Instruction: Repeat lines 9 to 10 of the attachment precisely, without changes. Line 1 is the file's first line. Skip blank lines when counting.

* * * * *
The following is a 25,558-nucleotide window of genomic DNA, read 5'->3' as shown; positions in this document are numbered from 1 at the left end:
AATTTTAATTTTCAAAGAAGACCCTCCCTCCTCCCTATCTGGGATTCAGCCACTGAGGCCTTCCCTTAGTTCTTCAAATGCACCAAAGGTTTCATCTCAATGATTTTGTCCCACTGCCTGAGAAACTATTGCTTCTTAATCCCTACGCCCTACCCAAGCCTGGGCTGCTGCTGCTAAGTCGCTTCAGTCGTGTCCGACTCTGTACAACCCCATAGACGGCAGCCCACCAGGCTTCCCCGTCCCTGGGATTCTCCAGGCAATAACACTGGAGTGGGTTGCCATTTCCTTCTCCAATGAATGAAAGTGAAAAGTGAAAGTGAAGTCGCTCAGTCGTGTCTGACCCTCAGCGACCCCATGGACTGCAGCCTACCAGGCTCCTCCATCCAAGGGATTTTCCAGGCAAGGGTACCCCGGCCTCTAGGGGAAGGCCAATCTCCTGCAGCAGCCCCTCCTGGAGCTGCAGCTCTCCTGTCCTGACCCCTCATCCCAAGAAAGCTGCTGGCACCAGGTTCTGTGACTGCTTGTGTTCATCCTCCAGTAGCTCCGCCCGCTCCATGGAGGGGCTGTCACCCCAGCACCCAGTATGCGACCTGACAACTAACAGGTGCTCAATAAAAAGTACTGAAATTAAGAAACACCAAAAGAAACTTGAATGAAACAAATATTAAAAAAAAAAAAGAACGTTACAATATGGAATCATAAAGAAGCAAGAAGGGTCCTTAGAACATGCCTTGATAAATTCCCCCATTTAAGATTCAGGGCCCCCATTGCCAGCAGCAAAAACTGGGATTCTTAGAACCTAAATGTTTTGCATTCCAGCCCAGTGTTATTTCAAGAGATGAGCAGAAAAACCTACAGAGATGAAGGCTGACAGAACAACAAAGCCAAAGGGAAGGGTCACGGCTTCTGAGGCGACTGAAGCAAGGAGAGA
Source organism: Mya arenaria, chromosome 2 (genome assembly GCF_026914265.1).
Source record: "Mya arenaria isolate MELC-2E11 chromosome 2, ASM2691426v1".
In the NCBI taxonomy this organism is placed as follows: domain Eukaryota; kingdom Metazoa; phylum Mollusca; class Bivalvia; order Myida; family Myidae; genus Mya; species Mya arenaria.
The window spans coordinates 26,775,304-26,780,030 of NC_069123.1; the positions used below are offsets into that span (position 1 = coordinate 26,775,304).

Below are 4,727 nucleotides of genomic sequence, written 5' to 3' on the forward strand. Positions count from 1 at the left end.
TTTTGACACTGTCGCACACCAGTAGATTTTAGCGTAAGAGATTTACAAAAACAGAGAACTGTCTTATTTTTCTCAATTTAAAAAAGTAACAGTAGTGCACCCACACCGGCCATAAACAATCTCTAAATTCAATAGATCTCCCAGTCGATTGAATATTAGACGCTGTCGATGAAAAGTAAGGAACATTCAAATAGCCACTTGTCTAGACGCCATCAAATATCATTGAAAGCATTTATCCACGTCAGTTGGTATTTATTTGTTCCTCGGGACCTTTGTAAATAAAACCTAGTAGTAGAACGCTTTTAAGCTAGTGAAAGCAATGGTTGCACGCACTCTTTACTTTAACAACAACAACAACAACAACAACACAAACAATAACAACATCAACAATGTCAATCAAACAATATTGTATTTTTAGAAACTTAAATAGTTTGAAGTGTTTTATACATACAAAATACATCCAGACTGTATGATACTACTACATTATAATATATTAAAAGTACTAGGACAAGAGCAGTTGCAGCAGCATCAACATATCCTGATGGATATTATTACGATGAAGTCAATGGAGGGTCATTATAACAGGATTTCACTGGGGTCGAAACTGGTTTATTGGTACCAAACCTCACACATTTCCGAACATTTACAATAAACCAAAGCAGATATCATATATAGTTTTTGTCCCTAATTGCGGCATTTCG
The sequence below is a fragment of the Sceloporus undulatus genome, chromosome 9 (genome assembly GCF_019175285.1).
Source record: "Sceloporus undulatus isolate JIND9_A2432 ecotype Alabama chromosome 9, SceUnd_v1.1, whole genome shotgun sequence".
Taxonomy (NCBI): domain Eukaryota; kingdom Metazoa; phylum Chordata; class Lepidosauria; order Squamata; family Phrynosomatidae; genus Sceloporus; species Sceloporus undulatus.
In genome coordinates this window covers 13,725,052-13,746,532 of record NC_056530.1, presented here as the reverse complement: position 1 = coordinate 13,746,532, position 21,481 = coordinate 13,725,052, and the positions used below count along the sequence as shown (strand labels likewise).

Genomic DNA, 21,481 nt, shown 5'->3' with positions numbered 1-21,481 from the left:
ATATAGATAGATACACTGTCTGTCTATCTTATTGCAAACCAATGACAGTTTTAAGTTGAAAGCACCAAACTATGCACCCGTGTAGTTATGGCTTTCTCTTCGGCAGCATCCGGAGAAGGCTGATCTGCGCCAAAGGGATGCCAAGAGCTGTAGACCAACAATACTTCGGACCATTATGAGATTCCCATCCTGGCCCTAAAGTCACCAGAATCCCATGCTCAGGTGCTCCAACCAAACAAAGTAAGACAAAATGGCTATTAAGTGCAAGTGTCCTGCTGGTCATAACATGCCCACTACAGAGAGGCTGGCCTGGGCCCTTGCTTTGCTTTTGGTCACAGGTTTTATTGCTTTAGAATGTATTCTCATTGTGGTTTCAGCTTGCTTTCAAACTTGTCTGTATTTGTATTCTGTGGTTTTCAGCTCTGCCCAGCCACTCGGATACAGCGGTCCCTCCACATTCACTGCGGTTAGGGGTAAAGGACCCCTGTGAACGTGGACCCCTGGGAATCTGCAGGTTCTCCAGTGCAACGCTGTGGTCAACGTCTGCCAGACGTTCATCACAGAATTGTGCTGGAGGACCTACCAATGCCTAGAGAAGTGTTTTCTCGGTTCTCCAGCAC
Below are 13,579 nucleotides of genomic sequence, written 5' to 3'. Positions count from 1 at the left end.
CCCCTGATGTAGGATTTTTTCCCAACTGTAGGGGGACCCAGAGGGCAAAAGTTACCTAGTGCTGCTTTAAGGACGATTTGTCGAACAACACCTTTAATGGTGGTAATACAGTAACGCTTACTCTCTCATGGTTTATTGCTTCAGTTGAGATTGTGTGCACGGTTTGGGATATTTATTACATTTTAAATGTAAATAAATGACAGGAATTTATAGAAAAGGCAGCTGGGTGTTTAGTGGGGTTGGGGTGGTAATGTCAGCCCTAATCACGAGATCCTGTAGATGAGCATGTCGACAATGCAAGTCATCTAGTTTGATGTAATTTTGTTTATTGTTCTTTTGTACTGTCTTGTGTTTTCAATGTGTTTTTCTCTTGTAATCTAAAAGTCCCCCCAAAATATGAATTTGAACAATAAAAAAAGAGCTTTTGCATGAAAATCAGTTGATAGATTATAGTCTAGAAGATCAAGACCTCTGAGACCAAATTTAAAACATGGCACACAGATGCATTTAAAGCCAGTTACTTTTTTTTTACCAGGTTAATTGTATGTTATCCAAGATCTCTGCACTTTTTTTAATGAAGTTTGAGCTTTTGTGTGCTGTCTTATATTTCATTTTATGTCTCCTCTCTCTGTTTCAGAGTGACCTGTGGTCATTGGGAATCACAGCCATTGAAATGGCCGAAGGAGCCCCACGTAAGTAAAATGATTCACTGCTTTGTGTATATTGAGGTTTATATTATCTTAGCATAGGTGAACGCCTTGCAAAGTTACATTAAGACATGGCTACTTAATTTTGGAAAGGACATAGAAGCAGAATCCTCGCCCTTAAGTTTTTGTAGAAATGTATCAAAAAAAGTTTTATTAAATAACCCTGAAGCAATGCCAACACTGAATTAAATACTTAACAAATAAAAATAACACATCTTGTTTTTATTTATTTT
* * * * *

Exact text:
The sequence below is a fragment of the Sceloporus undulatus genome, chromosome 9 (genome assembly GCF_019175285.1).
Source record: "Sceloporus undulatus isolate JIND9_A2432 ecotype Alabama chromosome 9, SceUnd_v1.1, whole genome shotgun sequence".